The problem you have however is that as powerful as Notley Derangement Syndrome is among some people, its nowhere near the levels where you can just hope for the party to collapse and win based on revulsion alone. Could it happen? Sure, Notley could have a Rae-style meltdown, but it seems unlikely and leaves way too much to chance for any sane political operative. It is especially risky to count on that if you just have a simple “right-wing party” sitting there expectantly, look what happened to Wildrose in 2012 – the PCs told scary stories about the party that ended up being reinforced by fools and Smith’s naïveté. A similar thing will happen to any party, whether its the Wildrose or Conservatives or Yeehaw Cowboy Freedom Party, that is not sufficiently attractive to urban voters. The NDP, no matter what their results pre-2015 were, will walk away with another election.

    Since you’re all so fond of Saskatchewan lately, take some cues from the SaskParty’s history. A merger of “free market” centre-to-centre-right parties/MLAs that then went on to lose two easily winnable elections because it decided to limit its appeal to the rural parts of the province and worried urban voters, voters that ended up being susceptible to the NDP’s tarnishing of the party as conservatives coming to take away your privileges and Crown corps – again, reinforced by the SaskParty’s own foot-in-mouth-prone membership. The SaskParty relied on the promised NDP collapse that never came more than actual sound strategy. Brad Wall came and helped rejig the appeal the party, but how long will Alberta’s right wait?

    That is why a merger or a reorganisation of the province’s “free market” politicos or whatever needs to start now if it wishes to win the next election. The NDP will not go down easily, and if you’re saddled with an unprepared party and burdensome members who scare the bejeezus out of voters in Calgary and Edmonton, you will simply not win. Three years is less time than you think. If your politicians are serious about winning, they will hammer out the details now, present a moderate united front, and then chase the orange out of the government benches.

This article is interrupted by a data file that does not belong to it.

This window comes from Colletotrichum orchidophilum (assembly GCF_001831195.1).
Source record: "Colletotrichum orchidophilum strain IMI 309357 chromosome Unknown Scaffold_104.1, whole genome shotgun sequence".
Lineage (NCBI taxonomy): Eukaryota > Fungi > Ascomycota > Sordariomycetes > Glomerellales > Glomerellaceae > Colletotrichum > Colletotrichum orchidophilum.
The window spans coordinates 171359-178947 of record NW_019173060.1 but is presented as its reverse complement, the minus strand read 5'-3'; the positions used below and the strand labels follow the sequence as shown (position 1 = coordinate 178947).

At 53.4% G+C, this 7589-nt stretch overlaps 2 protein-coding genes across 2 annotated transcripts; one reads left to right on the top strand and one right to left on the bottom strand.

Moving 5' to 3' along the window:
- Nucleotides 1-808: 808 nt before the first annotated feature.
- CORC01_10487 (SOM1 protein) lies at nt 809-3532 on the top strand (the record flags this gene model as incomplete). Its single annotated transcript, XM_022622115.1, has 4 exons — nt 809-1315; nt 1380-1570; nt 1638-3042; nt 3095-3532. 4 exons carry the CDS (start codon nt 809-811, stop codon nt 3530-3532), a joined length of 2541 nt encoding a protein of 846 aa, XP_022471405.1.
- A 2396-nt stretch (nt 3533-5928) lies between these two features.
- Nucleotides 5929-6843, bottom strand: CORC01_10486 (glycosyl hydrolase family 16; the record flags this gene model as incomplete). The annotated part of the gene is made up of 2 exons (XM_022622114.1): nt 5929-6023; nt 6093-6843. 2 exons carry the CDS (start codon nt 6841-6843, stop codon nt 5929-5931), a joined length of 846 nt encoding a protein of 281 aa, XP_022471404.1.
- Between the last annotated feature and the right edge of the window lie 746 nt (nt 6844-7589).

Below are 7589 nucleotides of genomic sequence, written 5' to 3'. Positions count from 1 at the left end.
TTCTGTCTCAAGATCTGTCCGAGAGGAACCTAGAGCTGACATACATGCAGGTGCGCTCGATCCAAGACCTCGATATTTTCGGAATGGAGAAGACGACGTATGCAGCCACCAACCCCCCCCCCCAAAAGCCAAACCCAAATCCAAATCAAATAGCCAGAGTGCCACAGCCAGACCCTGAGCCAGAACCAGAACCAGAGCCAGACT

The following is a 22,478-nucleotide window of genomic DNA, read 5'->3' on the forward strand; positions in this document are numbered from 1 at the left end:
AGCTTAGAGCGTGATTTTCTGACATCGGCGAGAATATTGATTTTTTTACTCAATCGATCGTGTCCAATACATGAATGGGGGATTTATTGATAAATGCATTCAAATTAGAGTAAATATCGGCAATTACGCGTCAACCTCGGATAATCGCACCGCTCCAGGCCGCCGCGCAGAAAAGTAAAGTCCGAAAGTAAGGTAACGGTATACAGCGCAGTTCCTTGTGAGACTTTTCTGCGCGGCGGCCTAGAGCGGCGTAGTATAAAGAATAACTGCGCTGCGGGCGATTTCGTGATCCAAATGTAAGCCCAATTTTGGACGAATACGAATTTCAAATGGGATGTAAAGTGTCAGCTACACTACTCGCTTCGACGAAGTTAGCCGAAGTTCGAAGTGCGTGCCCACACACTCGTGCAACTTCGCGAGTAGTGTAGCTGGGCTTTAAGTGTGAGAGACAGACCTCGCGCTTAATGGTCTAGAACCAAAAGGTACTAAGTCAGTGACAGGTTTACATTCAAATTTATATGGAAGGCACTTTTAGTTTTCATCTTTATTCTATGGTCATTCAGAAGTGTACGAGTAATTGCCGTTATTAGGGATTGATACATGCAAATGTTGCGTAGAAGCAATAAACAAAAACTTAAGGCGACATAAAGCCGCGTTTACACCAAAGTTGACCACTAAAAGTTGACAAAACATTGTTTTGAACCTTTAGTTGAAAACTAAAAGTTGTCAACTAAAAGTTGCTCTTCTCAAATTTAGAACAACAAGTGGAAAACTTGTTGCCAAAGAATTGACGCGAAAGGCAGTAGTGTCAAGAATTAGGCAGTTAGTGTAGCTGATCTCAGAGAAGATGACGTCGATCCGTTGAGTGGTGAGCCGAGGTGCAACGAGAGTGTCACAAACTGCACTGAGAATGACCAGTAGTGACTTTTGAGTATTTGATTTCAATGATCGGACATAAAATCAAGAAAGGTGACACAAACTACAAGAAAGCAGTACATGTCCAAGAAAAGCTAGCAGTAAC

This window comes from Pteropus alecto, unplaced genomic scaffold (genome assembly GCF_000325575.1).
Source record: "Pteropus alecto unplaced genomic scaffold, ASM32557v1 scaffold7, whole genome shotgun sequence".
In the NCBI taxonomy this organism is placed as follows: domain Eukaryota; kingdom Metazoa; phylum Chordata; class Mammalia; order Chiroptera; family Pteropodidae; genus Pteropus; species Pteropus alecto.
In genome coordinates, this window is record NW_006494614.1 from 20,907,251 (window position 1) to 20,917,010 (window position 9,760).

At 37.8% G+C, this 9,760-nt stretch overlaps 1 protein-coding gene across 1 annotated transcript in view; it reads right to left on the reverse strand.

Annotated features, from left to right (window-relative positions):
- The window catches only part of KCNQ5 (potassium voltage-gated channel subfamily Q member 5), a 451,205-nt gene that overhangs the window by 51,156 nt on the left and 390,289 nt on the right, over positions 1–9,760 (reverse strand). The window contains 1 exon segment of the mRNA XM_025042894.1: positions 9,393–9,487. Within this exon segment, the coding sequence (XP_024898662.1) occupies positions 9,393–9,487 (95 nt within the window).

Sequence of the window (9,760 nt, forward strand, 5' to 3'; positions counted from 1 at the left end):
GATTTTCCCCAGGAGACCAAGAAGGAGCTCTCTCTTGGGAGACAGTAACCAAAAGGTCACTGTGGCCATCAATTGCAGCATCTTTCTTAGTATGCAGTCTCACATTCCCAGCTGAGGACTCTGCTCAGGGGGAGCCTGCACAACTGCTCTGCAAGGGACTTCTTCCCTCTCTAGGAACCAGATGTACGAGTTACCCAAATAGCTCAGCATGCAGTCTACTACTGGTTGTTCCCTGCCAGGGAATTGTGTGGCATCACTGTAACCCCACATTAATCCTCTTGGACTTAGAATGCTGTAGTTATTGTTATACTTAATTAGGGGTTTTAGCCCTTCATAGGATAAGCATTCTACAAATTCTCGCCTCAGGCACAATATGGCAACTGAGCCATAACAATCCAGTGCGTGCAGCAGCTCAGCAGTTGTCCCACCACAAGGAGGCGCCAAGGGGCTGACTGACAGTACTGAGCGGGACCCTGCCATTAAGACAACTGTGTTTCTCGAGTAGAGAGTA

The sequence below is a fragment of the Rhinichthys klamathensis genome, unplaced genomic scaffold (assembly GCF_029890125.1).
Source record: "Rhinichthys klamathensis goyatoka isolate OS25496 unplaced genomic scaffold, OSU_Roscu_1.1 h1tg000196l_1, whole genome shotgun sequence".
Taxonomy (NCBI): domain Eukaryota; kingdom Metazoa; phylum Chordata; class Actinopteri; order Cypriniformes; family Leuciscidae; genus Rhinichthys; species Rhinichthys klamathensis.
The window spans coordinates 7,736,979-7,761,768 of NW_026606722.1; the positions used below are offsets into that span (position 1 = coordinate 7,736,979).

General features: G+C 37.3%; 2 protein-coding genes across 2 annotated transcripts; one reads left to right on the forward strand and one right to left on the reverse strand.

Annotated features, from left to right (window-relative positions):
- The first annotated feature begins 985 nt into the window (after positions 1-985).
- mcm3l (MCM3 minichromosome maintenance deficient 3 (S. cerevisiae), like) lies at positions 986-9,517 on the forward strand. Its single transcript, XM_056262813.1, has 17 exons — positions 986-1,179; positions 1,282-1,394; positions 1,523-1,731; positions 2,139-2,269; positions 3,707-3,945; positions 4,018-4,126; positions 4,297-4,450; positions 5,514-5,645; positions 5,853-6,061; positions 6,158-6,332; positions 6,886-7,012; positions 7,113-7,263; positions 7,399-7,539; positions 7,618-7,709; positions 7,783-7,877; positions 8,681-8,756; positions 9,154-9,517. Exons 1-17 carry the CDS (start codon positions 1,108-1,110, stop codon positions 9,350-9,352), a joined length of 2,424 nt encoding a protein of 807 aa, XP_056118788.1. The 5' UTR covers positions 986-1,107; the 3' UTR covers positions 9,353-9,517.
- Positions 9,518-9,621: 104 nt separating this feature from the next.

2. I wish Brian Jean would actually focus on running his party instead of whatever it is he is actually doing.

    Rick Strankman is the only one in the Wildrose caucus demonstrating leadership lately.

    Quite frankly, as far as I’m concerned the right is already united. There are no Conservatives left in the PC Party.

  3. The NDP won’t implode like the Rae government because they won’t make the mistake he did. There will be no attempt to put a squeeze on the civil service (remember Rae Days) and destroy the party base. Similarily there will be a light touch with teachers and nurses.

    There are only two ways to defeat the NDP:
    1) reduce the number of votes they receive, or
    2) amalgamate most of the opposition votes into one party.

    Path (1) looks doubtful; those upset with the NDP never voted for them to begin with and the NDP won’t make Rae type errors.

    Path (2) is the only chance but it requires either a new unite the right party or the collapse of the PCs or WR.

  4. My major concern is that this this whole undertaking is driven from the top down – not from members up.
    My second concern is that this appears to be a “self-serving” project headed by none other than Brian Jean et al who kindly donated through his “connections” some $10,000 to the Jim Prentice leadership campaign a while ago- How credible and sincere can Jean be|???? I wouldn’t buy a used car from him!!!

    • In Jean’s defense, he made that donation before the Smith floor crossing and his ascension own to the WRP leadership – that crosses a pretty big schism. Why wouldn’t have Jean supported Prentice, a caucus mate and long-time friend, before all that BS happened?

  5. I think the dire financial situation in Alberta will force the hands of government and opposition parties. As I recall the NDP (and Prentice PC’s) projected deficits in the $7 billion dollar range and this was based on $55 oil. With oil prices down around $30 for the foreseeable future, this number could hit $10 billion per year. That’s not sustainable in itself, but when you add the runaway health care costs and the incompetence of the current government we could see a situation in 2019 where any government will have no choice but to slash all unnecessary spending just to keep up with the operating costs of health care and education. Making the Alberta Health Services’ budgets affordable and sustainable in the future is the biggest challenge, but taking this on is not likely to win any votes. Nevertheless I would like to see this as the foundation of the WRP’s platform, or of any newly-created “united alternative” party.